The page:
Mr. Numbers and Mr. Transport were interrupted from washing their breakfast dishes by the sound of the intercom from the kitchen sounding.
“Mary and Roy here. Roy would like to taken down to the underground levels for some special training,” came Mary’s voice through the speakers. “Would Mr. Transport be on hand to assist us?”
Mr. Number and Mr. Transport looked at each and gave a nod. Mr. Transport went to the door and swung it open.
“Good morning, students,” Mr. Transport declared. “So, you wish to put in some training time on the weekend? Well, kudos for the determination.”
“Actually,” Roy said from just outside of the door frame, beyond where Mr. Numbers could see at his vantage point. “I’m the only one going down, and I’d appreciate it if you hung close by. I don’t think my business down there will take too long.”
“You can always take the lift back up if you like,” Mr. Transport tried to deflect.
“Please go with him,” said Mary. “I think it will prove to be necessary.”
“Very well,” Mr. Transport said with a sigh. “Let’s keep it brisk if at all possible, though. I do have things to do today.”
“No problem,” Mary assured him. “Roy will be done in no time at all, won’t you, Roy?”
“Damn straight,” Roy agreed.
“Well then, off we go,” said Mr. Transport. A moment later the door began to swing shut, as Mr. Transport’s body was no longer there to wedge it open. It stopped before locking, pushed opened by the small hand of Mary Smith, who poked her head into the room and locked eyes with Mr. Numbers.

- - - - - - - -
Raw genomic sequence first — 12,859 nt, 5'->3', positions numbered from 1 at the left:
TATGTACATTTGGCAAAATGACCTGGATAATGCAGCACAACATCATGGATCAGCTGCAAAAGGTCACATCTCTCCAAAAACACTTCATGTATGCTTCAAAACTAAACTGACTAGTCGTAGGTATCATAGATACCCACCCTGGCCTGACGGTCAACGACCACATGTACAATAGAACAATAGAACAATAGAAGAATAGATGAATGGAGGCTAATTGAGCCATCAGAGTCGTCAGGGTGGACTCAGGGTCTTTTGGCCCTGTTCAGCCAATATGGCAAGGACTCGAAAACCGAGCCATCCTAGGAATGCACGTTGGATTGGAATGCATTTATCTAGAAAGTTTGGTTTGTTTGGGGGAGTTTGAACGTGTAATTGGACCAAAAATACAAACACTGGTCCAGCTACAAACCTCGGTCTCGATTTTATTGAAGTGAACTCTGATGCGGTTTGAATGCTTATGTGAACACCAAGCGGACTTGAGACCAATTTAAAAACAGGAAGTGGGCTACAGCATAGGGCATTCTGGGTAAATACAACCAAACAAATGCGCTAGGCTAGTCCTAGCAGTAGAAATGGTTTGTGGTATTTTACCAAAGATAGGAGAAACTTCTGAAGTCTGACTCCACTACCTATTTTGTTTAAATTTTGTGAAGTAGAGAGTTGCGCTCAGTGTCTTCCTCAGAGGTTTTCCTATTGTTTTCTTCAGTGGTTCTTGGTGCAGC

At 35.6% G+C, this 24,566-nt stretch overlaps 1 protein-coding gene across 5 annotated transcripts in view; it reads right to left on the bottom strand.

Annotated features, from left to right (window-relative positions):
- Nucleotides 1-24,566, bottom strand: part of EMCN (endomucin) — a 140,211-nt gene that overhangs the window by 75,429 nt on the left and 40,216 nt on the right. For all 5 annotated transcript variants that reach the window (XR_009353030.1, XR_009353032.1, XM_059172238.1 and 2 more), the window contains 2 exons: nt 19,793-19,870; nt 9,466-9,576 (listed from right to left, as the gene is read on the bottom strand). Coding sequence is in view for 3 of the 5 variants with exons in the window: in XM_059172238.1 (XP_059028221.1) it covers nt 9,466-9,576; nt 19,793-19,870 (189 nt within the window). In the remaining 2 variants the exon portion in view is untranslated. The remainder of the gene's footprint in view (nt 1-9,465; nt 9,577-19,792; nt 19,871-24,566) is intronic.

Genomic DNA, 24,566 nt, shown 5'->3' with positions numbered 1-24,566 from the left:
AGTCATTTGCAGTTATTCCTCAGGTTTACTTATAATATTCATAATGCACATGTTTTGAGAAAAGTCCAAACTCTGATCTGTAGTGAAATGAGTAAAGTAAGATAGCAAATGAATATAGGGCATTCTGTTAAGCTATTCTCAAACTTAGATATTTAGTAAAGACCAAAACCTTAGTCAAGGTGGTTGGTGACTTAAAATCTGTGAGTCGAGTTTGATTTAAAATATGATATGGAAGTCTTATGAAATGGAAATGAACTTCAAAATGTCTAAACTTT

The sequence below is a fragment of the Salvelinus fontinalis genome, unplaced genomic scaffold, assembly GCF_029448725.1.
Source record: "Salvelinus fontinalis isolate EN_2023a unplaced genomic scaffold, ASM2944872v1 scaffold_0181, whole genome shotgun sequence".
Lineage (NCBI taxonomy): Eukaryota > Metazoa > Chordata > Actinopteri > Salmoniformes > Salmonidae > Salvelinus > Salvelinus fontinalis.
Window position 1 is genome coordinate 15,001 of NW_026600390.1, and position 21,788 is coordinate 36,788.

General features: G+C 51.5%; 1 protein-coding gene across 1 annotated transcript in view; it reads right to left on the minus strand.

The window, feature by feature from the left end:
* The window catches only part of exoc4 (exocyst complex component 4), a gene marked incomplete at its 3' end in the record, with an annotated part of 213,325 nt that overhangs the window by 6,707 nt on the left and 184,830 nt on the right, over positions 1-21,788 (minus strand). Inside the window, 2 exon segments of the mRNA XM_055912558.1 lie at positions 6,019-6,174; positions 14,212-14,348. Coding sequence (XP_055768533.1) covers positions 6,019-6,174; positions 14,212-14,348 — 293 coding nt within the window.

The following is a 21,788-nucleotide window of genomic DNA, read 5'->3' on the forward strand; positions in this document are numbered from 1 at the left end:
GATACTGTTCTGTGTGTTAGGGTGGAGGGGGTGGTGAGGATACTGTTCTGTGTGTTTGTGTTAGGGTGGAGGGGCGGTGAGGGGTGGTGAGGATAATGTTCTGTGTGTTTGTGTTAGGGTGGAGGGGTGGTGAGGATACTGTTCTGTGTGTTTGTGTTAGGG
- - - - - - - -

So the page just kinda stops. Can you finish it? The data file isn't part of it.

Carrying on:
“While they’re gone, what do you say to a game of chess?” Mary asked.
“Hardly seems like much of a game with a telepath,” Mr. Numbers replied gruffly.
“No powers, I promise,” Mary countered with a quick grin.
“...Fine,” Mr. Numbers conceded. The girl was clearly up to something, and if he wanted to know what it was, he needed more data.
* * *
“So, what exercise are you looking to practice?” Mr. Transport asked Roy as they arrived in the underground area.
“Combat,” Roy replied briskly, striding off toward the gym. Mr. Transport had never seen Roy so focused on anything. He was in his combat uniform, had left his silly little hat back above ground, and seemed to be dead set on whatever he was doing. It was more progress than Mr. Transport had dared hope to see from the narcissist in the entirety of the year, let alone in the span of a few days.
Mr. Transport set off at a brisk stride, not quite catching up to Roy but never losing sight of him, either. They emerged in the weight room, where several grey uniforms were getting some exercise and a pair of black uniforms stood at the back near the free weights. It seemed the two other freshmen were stretching near the weights rather than lifting them. Mr. Transport was about to conclude they must be too intimidated by the older students to work out around them when he suddenly realized who those two students were.
“Chad!” Roy bellowed from across the room, drawing the attention of everyone there, included the intended party, Chad Taylor, who was stretching in the rear of the room. “I’ve come to challenge you for your rank of number one,” Roy declared, cocky smirk twitching at the edges of his mouth.
Chad seemed oddly nonplussed, giving Roy a shrug then turning to the other freshman. “Shane,” Chad said to his friend, “would you be so kind as to get a referee and a healer so that we may count this as a sanctioned match?”
The other freshman, Shane one could easily conclude, gave a nod of his head and set off toward the offices. Chad finished his stretches and walked calmly over to Roy.
“You’re in the top five, so I won’t be taking it as easy on you,” Chad said simply.
“Taking it easy? You’re better off worrying how you’ll find the strength to last five minutes against the powerhouse you’re facing,” Roy shot back.
“So be it,” Chad replied. “Let’s select a room.”
* * *
“First move goes to the lady,” Mr. Numbers said as he gazed at the chessboard.
“Let me guess: from my opening move you can deduce my strategy, my personality type, and my favorite food?” Mary asked.
“I thought you promised no powers.”